Let’s Slay the Cliché

September 21, 2014
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Let's slay the clicheThe other day I was reading the first few pages of an indie author’s latest book. It was someone whose work I was familiar with, although I had not read anything they had written lately.

After just a couple of pages I had an uneasy feeling. Something wasn’t working, like a car whose engine is misfiring.

Then I realized what the problem was: cliches. Worn-out phrases. Tired old ways of saying things.

You know this territory. It’s the land where brows are always furrowed, shots always ring out, figures always loom, every faces is weather-beaten, straits are invariably dire, storms always brew, and tears are always something to fight back.

Technically there is a distinction between a “cliche” and a “hackneyed phrase,” but either way they’re words you know too well. Isn’t a writer’s job to create, to build something new where we usually see something old?

One indie author’s book that I sampled a couple of years ago was not only filled with cliches, but there was even a misspelled cliche — on the first page. (It’s “beck and call,” not “beckon call.”)

But what are we, mere readers, to do about the over-cliche-ization?

There is probably precious little … ouch! Another worn-out phrase! How about: “there are few options for us.” See how easy it is, when you’re writing on autopilot without really thinking about creative ways to express a thought, to resort to cliches and hackneyed phrases?

Yes, it takes more effort to find a new, different way to say “the applause was deafening” or “her heart melted,” but isn’t that the writer’s job?

The indie authors we select for interviews on The Bookcast are very good at their job.

Christopher Ryan is author of “City of Woe” and was the first recipient of The Bookcast’s “Book of Exceptional Quality” award. Ryan crafts memorable sentences like:

“Mallory frowned, brows meeting to confer at the bridge of his nose like old, insincere friends at an upscale bar.”

And in Ryan’s hands, even a description of an ordinary house becomes fascinating:

“The storm door, in the later rounds of a bout with the elements, had already taken a standing eight count…”

Is it possible to write an entire book without once using a cliche or worn-out phrase? Probably not. In some cases such usage actually provides a useful shorthand way of saying something without getting in the way of the narrative.
And to be frank, people who write and deliver broadcast news — like I do, in my “day job” — are equally guilty of resorting to the same tired old ways of describing things. A rescue from a burning house is always “dramatic,” any issue on which people disagree becomes “controversial,” and every “wind-whipped” wildfire is “devastating.”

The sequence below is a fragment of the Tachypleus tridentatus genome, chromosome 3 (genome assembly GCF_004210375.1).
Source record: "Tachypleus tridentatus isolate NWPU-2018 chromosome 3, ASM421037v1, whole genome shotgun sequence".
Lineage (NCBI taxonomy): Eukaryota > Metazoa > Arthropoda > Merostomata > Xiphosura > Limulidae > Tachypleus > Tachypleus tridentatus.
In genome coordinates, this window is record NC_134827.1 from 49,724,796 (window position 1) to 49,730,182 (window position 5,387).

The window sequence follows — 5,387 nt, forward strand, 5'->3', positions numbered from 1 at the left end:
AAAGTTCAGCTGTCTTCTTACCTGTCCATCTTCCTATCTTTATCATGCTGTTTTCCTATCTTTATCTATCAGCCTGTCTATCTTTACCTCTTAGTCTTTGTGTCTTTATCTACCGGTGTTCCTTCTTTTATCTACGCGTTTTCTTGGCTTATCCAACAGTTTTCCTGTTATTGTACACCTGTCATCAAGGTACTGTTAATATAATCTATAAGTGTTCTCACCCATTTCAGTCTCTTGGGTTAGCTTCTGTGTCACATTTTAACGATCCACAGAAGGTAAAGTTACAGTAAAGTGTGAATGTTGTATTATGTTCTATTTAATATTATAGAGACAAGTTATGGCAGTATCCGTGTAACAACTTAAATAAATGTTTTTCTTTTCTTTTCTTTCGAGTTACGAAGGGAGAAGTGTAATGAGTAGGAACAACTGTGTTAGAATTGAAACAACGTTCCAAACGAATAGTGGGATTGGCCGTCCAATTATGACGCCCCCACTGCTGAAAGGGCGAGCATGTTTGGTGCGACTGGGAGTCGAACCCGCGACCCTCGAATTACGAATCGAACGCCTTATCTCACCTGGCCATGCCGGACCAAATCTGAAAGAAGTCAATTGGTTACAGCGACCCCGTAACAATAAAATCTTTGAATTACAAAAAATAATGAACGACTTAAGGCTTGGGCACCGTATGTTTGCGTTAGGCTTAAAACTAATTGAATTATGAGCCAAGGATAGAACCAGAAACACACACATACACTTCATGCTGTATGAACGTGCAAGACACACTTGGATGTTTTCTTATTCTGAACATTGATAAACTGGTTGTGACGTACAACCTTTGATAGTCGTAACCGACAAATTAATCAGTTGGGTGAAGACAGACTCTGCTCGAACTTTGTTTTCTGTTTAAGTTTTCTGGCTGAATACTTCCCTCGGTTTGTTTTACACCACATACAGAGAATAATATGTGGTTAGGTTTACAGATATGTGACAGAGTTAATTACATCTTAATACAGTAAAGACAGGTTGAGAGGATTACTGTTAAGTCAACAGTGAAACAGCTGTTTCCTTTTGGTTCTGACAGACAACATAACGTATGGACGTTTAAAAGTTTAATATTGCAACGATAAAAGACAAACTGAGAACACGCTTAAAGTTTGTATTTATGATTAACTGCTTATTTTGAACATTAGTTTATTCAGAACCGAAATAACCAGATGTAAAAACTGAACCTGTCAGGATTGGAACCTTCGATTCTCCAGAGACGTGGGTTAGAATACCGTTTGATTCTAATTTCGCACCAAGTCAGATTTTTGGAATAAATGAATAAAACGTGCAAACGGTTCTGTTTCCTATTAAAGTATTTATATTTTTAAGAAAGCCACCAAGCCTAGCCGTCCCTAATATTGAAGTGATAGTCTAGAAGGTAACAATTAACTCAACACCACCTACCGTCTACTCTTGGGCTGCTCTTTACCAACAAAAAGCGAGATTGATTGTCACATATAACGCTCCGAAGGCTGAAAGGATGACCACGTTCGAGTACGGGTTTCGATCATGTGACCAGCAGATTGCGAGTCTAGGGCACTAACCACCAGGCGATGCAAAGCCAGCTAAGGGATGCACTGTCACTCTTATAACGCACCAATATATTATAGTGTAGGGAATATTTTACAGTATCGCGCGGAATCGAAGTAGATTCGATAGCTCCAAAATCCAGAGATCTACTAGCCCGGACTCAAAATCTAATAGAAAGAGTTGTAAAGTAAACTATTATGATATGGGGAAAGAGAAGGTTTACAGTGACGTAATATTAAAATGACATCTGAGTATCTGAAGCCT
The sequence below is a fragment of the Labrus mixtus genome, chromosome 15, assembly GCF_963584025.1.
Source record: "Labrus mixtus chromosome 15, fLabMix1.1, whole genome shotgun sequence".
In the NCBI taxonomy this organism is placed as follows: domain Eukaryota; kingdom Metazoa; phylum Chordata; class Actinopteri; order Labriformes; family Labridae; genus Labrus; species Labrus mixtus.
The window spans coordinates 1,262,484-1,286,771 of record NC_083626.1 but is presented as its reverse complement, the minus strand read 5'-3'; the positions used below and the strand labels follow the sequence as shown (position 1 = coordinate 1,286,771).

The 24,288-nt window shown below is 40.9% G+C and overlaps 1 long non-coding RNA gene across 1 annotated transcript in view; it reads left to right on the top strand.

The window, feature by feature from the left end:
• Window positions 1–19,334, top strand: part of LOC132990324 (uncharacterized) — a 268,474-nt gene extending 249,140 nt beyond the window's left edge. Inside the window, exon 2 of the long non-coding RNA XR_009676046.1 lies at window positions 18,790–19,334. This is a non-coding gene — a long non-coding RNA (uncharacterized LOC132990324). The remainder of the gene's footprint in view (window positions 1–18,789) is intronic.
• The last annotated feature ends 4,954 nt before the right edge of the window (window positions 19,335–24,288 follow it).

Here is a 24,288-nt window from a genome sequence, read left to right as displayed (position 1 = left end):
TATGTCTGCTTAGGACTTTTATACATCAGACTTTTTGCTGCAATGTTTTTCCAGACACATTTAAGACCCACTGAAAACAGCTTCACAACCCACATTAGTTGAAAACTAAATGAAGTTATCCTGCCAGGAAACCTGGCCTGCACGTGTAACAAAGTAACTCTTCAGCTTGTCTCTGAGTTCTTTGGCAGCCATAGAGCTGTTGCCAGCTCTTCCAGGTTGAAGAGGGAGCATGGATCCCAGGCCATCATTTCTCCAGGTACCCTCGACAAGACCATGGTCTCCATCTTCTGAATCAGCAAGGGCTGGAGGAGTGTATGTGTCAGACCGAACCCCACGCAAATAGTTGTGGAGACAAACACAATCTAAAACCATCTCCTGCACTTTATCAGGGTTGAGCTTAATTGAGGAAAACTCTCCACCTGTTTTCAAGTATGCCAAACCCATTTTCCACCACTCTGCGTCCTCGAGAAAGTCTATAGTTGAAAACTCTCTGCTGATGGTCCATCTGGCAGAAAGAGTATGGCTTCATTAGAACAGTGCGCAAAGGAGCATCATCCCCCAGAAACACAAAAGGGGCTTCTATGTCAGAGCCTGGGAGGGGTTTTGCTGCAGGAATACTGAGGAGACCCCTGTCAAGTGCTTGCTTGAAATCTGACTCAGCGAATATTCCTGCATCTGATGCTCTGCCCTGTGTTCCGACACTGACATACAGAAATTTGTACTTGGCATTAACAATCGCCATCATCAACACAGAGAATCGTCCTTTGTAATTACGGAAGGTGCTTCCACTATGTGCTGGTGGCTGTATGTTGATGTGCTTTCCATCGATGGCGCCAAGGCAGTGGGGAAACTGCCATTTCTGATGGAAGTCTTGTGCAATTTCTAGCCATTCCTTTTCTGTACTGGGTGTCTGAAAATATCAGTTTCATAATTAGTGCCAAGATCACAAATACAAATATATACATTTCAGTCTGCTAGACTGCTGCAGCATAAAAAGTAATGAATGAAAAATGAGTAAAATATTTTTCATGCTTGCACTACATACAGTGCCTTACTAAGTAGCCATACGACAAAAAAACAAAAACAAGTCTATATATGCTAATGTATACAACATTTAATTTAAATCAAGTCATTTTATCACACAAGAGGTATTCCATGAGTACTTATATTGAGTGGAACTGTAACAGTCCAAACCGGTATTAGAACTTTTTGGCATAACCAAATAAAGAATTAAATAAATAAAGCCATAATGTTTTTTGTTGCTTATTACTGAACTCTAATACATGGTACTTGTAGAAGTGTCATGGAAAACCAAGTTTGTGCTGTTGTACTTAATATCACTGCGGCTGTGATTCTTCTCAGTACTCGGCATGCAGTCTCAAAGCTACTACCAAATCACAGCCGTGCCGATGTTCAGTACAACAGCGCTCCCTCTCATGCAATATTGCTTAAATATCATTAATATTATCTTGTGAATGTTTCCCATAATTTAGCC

So, let’s get our favorite authors to join us in the Slay the Cliche campaign.

What are some cliches and overused phrases you’d love to see go away, once and for all? Add them to the comments.

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4 Responses to Let’s Slay the Cliché

  1. September 21, 2014 at 11:33 am

    What a valuable (NOT “awesome”) editorial! Thanks.

    At the moment, my favorite cliche is “a rave review.” I’d also like authors who receive one to do something other than the “happy dance” while the review is “making their day.”

    Also, how can your “head be in the clouds” if your “boots are on the ground”?

    • September 21, 2014 at 6:03 pm

      Thanks for the kind words, Gordon. And yes, there are even cliches the government relies on — “boots on the ground” seems to be the cliche-of-the-day.

  2. September 22, 2014 at 1:07 pm

    To slay or not to slay…

    I’ve slashed away at cliches and, on odd occasions, brought them back. When? In dialog. Sometime an old reliable — even boring — phrase is the right one for the character because that’s how people actually speak.

    Of course removing the cliches from the surrounding, descriptive text helps make the cliche-ridden dialog ring true.

  3. September 25, 2014 at 8:00 am

    I completely agree with Ms. Korman’s comment. Different voices speak differently, and it is the writer’s challenge to capture those differences.

    I came up with a response to the annoyingly pervasive, “I’ve got your back.”
    I say, “I thought I was missing something.”

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